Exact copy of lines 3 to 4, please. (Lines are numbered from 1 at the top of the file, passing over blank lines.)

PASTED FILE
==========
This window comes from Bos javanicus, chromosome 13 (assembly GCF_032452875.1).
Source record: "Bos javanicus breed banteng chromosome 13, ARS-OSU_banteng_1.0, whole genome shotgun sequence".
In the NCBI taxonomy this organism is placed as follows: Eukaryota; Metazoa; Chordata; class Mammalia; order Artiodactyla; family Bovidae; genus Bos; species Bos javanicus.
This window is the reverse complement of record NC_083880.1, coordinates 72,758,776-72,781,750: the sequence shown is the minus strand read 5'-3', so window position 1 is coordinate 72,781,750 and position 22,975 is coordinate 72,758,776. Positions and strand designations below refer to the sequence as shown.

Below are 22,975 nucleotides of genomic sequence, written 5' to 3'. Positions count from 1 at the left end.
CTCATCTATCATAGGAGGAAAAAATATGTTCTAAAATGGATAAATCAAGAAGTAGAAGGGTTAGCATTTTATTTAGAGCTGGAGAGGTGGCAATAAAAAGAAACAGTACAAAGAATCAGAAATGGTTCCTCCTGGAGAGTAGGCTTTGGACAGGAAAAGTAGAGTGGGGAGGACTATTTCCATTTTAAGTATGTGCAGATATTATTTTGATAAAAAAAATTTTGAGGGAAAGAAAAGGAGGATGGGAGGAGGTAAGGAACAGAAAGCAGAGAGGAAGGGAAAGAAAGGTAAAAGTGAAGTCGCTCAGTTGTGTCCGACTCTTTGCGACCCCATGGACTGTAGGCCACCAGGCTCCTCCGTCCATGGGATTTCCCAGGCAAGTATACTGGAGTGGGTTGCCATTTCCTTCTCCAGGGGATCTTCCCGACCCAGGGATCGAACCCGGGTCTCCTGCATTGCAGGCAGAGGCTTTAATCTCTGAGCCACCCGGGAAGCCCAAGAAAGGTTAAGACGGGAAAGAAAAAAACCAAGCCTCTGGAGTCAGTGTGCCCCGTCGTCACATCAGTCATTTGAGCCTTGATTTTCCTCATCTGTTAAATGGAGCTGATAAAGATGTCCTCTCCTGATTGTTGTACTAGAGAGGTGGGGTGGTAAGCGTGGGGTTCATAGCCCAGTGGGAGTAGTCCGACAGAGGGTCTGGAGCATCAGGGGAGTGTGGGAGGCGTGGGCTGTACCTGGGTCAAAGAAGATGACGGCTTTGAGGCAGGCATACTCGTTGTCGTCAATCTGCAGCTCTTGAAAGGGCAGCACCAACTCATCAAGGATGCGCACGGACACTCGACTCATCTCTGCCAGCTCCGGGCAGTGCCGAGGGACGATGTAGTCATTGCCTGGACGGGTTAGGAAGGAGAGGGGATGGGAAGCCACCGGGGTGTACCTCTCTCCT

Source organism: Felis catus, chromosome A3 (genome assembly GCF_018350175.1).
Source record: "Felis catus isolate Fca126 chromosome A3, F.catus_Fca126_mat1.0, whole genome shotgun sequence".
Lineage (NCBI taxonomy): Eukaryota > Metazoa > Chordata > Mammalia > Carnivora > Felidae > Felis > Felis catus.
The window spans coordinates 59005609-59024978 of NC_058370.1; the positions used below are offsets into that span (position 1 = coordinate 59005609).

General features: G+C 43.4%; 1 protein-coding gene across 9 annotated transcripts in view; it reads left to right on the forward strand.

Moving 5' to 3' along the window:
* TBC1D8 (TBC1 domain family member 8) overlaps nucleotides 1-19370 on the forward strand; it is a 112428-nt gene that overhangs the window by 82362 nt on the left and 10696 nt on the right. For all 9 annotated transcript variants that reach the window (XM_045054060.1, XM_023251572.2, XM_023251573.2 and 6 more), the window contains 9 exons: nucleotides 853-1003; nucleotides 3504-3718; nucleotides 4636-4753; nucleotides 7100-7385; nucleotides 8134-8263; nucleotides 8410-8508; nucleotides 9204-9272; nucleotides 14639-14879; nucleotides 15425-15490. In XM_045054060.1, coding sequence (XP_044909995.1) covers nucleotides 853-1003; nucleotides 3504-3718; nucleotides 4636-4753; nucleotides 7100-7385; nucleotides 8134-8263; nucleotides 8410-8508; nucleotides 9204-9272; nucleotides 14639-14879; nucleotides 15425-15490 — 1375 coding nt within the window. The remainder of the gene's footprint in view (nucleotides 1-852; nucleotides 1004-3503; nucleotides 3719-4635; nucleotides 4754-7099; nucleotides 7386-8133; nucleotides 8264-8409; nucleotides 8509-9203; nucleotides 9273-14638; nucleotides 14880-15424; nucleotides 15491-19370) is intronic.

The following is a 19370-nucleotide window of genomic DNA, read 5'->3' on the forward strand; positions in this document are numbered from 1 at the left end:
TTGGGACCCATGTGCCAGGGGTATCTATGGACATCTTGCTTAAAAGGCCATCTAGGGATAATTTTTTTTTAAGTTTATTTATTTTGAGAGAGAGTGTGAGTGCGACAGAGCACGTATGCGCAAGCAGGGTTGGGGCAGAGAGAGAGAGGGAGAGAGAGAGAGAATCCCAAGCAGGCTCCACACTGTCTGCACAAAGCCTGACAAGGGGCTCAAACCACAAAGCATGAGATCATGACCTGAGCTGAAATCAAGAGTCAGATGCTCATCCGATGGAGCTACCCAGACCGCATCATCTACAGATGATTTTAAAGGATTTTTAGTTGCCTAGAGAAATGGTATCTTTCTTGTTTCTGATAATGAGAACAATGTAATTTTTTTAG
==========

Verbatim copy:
In the NCBI taxonomy this organism is placed as follows: Eukaryota; Metazoa; Chordata; class Mammalia; order Artiodactyla; family Bovidae; genus Bos; species Bos javanicus.
This window is the reverse complement of record NC_083880.1, coordinates 72,758,776-72,781,750: the sequence shown is the minus strand read 5'-3', so window position 1 is coordinate 72,781,750 and position 22,975 is coordinate 72,758,776. Positions and strand designations below refer to the sequence as shown.